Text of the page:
There's a series of basic security measures you should take to ensure you won’t lose data through illegal access to your business premises, including:
In addition, if you keep personal data on file in physical form, ensure it's kept locked away in filing cabinets and not freely accessible to anyone walking into the building. Do not leave documents containing personal data lying around on a desk – this could be a security breach if they’re stolen or used by someone who shouldn’t be able to access that information.
CCTV and video surveillance counts as personal data because it captures images of individuals that can be used to identify them. If you use CCTV on your business premises, the Information Commissioner’s Office (ICO) has produced a five minute online checklist to help assess your system’s compliance. After filling in a questionnaire, you’ll get a report with clear recommended actions and further reference materials to help you stay in line with the regulation.
Under GDPR, you are responsible for the safety of any personal data. At Which? Trusted Traders we use Sharefile (a secure content-sharing program) rather than email to exchange confidential documentation, in order to protect the data from being lost or stolen. If you want to share data over email, you should password protect any files you send.
If you’re going to share personal information with a third party for marketing, you need explicit permission to do so. This means that you can’t just give a customer or employee’s details to another individual or organisation without asking for permission to do this, when you first collect the information.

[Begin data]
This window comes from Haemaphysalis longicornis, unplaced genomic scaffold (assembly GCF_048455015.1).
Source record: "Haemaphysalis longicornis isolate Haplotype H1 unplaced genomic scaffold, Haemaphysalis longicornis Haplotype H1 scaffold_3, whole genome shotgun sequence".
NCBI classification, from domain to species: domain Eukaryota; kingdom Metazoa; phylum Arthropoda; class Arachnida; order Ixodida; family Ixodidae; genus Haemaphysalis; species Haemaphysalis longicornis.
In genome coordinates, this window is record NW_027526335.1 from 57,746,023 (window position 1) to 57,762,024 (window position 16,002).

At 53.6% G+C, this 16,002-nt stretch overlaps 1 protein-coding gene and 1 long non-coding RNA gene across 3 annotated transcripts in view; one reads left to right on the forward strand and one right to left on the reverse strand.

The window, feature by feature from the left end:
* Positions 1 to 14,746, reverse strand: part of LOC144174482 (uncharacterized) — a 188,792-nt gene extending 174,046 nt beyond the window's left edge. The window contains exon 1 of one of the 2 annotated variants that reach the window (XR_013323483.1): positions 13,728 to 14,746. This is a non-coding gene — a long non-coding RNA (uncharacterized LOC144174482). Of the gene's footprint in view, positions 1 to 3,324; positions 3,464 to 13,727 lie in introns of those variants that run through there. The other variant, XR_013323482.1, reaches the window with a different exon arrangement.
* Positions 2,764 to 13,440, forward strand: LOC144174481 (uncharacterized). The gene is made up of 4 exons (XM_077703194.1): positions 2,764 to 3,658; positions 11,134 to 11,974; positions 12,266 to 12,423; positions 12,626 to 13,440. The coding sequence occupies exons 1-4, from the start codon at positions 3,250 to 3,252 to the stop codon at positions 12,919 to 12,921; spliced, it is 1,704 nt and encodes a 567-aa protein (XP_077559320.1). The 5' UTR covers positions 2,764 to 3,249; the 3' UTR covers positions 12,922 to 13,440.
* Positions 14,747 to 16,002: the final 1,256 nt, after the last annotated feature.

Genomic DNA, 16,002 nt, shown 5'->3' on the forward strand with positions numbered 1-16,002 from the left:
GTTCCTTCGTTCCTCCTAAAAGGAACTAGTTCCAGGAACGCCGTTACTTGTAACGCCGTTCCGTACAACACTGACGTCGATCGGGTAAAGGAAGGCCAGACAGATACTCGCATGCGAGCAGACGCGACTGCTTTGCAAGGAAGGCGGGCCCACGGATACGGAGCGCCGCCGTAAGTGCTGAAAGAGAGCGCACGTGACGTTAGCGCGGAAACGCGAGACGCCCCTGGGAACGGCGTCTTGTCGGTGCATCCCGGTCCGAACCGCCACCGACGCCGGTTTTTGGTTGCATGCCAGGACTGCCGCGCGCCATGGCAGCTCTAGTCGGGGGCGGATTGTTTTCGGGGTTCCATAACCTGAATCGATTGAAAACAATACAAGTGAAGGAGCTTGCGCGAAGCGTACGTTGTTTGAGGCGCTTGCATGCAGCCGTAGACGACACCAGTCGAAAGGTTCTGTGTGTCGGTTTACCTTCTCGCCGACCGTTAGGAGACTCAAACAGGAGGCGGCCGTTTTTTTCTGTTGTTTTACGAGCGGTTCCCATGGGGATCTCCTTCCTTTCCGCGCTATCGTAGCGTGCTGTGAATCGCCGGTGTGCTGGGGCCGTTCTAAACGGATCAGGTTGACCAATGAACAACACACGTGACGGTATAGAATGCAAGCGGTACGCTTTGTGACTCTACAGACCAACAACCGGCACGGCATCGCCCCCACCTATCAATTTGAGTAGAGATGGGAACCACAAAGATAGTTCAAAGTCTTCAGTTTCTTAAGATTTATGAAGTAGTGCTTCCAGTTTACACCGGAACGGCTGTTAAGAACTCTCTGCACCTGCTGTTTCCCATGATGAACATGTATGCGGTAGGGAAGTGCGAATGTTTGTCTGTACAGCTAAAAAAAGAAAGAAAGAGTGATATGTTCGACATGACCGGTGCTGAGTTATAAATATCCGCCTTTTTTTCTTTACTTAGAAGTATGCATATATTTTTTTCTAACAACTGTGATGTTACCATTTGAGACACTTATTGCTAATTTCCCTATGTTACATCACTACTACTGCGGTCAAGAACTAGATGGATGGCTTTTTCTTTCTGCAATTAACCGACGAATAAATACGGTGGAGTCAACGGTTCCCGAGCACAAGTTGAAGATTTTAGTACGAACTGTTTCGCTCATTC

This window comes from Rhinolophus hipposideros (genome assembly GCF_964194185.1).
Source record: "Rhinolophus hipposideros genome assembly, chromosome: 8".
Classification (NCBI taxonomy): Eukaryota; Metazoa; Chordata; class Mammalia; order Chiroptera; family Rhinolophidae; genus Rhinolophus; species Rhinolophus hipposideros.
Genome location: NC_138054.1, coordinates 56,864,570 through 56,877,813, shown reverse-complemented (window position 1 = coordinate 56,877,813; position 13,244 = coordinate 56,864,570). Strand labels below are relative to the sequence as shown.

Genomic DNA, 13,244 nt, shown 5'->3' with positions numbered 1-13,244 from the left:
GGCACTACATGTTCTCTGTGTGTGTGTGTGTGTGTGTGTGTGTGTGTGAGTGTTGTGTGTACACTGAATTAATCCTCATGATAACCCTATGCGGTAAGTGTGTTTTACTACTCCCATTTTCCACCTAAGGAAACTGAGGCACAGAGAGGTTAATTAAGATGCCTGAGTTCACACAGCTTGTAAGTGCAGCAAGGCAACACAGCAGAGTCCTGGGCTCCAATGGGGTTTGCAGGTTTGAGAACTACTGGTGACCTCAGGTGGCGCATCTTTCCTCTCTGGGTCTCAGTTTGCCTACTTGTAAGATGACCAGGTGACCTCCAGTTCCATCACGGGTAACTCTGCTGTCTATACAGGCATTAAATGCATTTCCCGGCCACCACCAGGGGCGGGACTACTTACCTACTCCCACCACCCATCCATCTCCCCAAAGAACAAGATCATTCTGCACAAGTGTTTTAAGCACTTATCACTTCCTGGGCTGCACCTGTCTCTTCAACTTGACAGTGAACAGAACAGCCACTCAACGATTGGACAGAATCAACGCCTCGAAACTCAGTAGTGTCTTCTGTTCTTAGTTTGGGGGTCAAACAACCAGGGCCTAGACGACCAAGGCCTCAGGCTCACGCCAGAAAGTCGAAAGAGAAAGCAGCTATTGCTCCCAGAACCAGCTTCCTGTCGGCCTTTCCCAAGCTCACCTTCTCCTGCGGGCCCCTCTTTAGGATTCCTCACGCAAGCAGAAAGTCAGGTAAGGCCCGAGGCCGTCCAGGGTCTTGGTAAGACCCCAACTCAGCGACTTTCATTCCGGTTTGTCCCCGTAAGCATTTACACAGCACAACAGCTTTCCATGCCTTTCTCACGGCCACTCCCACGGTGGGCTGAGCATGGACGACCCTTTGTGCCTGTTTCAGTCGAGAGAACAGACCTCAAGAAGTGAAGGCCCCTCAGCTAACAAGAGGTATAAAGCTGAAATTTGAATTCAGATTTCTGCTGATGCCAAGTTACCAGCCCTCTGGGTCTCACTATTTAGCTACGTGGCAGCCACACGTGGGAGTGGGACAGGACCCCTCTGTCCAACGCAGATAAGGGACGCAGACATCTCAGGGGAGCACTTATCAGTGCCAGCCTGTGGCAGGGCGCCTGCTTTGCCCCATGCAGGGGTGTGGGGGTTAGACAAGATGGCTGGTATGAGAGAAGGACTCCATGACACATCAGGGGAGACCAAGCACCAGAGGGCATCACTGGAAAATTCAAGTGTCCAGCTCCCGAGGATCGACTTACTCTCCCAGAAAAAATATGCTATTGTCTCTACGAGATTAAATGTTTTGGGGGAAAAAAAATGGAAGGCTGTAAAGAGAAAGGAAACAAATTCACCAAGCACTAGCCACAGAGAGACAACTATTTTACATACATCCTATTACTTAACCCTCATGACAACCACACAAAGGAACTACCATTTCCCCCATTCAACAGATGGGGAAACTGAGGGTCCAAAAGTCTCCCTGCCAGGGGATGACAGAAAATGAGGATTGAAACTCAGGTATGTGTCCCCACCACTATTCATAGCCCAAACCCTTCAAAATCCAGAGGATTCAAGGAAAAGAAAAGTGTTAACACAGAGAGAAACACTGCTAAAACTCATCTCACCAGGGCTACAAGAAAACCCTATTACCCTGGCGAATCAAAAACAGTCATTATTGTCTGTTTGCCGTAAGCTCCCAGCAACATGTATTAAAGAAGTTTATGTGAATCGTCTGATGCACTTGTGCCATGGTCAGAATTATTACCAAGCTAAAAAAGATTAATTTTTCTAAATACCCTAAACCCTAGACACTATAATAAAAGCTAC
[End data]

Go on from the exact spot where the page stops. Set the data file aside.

If you wish to send marketing emails or texts to your contacts (where you keep in touch to try to encourage repeat business), you need to let people know that you may do this when you collect their email addresses or phone numbers in the first place.
You may want to ask people to tick a box to indicate they agree to receive email or text marketing communications. Pre-ticked opt-in boxes are specifically outlawed by the new regulation, so check you don’t have those on your website.
Anyone can ask to see the data you hold on them. Ensure you’ve got a process in place to retrieve specific data if necessary. Under the GDPR regulation, you must give people access to all the information you hold on them within 30 days of receiving a written request (that could be via email or letter).
This could be as simple as sorting out your filing cabinet, or it might need to be more sophisticated if it means pulling all emails and documentation relating to a specific individual.
Data loss isn’t something that only happens to large companies. Most breaches come from employees sending information to the wrong place - that can happen in organisations of any size.
Under GDPR, you are responsible for protecting the data that you hold or process. The best method to avoid data loss (also known as a breach) is to protect your data – use encryption if possible, choose secure passwords and keep physical data locked away securely.
Think now about how you would handle the situation if the worst were to happen. Who would you contact and how would you resolve the situation? Put together a data breach process, which could include:
The ICO is responsible for supporting businesses to implement the new regulation. Its website has an online tool to determine whether the GDPR will affect your business.